The government’s Covid-19 Gov PK mobile application came under criticism for security flaws on Tuesday by a French security researcher.
Baptiste Robert, a French security researcher who specialises in smartphone apps that abuse user data, reported several privacy gaffes in the application developed by the National IT Board (NITB).
The Android app requests users to allow it to access their mobile location data to show Covid-19 patient within a radius of 30 to 300 metres. It also allows patients to mark their location on the app to help others identify if there is a positive case in their locality.
‘Worst security practice’
In a series of tweets, Robert — who tweets under the pseudonym Elliot Alderson — said the “radius alert” app was being managed without proper security bearings using hardcoded passwords.
Password hardcoding refers to the practice of embedding plain text (non-encrypted) passwords in the source code.
“To display the pins on the map, the app is downloading the exact longitude and latitude of sick people,” he said, adding that the security flaw meant any hacker could find the locations of the identified patients in Pakistan.
He further tweeted that requests being sent to the server on the app were insecure (requests made with http). As a result, any potential attacker would be able to access any username and password being used to access the server.
“By keeping hardcoded credentials, use http or disclose personal data of infected people, the “COVID-19 Gov PK” mobile app is a compilation of the worst security practices in mobile development,” Mr Robert told Dawn.
To date, over 500,000 people have downloaded the app.
Govt rejects claims
Responding to the allegations, NITB CEO Shabahat Ali Shah in a statement on Twitter said: “The app does not show the exact coordinates of the infected people, instead it shows a radius parameter that is fixed by default at 10m for self-declared patients and 300m at a quarantine location.”
Referring to Robert’s screenshot showing use of hardcoded password, he said the hardcoded password was the defined “keyword” to give more security to auth-token endpoint so that it could be only used from mobile apps. “All our APIs communicate using HTTPS. Hence, security and protection of data and users as per international standards is of prime importance and implemented at the core,” he concluded.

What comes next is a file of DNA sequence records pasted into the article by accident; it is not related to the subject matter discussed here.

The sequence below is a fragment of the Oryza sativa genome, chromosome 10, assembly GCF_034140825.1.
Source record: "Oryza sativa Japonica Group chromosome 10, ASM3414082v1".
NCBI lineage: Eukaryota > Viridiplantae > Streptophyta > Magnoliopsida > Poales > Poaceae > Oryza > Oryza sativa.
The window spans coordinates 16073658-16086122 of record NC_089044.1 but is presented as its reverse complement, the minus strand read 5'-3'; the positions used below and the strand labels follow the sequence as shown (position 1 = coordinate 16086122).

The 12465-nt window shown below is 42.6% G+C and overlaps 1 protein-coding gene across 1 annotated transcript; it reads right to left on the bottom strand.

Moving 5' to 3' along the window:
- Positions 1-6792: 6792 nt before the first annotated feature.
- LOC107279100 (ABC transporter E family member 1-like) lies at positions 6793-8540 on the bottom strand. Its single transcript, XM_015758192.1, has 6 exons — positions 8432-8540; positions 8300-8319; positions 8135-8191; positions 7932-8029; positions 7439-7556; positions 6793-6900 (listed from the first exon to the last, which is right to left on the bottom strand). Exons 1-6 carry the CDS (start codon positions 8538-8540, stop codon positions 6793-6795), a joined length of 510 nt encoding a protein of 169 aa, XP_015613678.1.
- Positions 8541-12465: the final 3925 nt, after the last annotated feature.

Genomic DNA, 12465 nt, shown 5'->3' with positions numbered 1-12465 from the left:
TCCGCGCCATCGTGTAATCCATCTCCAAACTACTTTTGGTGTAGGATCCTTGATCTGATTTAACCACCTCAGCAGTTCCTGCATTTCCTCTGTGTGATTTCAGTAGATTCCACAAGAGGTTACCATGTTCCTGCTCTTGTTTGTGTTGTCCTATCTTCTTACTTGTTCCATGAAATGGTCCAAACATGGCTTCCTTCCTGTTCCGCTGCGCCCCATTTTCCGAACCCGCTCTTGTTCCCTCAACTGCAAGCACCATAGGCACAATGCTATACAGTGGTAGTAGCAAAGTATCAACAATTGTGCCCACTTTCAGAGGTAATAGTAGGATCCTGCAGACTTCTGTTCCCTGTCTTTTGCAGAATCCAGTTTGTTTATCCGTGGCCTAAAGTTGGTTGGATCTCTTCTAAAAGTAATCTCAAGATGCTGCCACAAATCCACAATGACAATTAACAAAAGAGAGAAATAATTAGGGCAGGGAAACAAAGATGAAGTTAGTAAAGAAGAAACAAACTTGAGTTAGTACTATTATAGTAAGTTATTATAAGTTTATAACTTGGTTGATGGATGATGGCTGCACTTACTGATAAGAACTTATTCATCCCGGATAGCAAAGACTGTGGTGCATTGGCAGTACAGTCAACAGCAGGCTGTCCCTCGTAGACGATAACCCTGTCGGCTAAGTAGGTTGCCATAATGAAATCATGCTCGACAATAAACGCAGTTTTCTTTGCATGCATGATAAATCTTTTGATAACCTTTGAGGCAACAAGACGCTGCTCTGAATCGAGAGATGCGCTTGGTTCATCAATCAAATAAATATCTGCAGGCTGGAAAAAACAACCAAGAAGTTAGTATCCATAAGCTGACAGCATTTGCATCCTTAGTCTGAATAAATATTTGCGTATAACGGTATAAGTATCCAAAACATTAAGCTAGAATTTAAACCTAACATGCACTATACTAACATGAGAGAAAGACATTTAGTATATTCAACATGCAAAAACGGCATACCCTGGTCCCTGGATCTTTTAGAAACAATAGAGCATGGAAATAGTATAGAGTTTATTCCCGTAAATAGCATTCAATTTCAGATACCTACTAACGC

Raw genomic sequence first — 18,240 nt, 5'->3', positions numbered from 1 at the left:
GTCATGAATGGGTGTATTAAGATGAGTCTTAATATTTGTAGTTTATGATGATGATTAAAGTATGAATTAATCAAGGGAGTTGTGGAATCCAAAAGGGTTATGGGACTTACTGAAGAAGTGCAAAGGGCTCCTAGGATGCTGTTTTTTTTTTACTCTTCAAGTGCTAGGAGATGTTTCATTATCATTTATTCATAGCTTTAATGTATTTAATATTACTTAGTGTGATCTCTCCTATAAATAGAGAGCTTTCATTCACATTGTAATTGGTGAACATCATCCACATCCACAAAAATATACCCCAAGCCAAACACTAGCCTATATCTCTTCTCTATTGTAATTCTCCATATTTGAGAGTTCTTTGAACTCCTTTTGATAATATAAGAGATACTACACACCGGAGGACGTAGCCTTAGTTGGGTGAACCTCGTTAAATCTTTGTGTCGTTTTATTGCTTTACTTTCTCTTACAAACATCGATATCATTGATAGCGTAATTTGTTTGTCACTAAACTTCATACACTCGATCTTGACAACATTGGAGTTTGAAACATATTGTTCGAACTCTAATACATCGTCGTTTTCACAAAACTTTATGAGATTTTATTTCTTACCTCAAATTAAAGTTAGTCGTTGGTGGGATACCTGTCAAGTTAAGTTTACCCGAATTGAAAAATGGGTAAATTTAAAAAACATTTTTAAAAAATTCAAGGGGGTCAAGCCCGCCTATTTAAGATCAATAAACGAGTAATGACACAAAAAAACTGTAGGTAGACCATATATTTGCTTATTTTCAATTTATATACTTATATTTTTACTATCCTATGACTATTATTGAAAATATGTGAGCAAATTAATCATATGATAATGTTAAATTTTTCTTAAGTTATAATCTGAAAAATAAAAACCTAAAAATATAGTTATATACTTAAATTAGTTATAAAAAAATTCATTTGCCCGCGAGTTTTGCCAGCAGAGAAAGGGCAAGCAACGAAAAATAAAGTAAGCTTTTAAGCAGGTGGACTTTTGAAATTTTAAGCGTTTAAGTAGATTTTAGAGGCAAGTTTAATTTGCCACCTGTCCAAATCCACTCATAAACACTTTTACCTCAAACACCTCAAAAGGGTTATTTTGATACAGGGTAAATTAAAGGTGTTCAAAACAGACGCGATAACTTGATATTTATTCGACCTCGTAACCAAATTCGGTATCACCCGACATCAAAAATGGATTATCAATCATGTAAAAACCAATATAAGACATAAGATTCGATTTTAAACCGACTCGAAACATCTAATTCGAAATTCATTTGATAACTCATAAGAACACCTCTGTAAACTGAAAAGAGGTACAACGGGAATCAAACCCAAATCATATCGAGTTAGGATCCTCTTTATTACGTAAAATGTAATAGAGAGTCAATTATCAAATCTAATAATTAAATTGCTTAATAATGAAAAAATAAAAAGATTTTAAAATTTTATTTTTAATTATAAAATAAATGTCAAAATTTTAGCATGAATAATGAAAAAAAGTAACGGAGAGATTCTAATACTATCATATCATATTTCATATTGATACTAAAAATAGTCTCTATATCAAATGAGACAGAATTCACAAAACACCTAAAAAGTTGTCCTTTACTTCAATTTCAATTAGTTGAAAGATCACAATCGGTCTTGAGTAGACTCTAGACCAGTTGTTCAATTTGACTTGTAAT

The NITB CEO said there was always room for improvement and any critical analysis would be appreciated. He said the NITB was preparing a security audit report of the app.
An independent mobile app security test on web security website ImmuniWeb revealed that the app contained potentially sensitive hardcoded data. The app also uses an unencrypted database that can be accessed by an attacker with physical access to the mobile device or a malicious application with root access to the device. The app should not store sensitive information in clear text.
“Whereas the intent behind the app is noble — to help save lives of people affected by Covid-19 and also those at risk — testing of the app shows that it’s security and privacy protocols are not up to the mark,” Bolo Bhi director Usama Khilji told Dawn after scanning the app.
“The server appears to use a username and password for authentication [for access], and these values are hardcoded in all copies of the Android application. This makes it easy for anyone to inspect these values in the application,” said Amin Shah Gilani, former interim chief technology officer of Patari.
The Digital Rights Foundation has demanded that the government disclose its data sharing policy in detail.
Published in Dawn, June 11th, 2020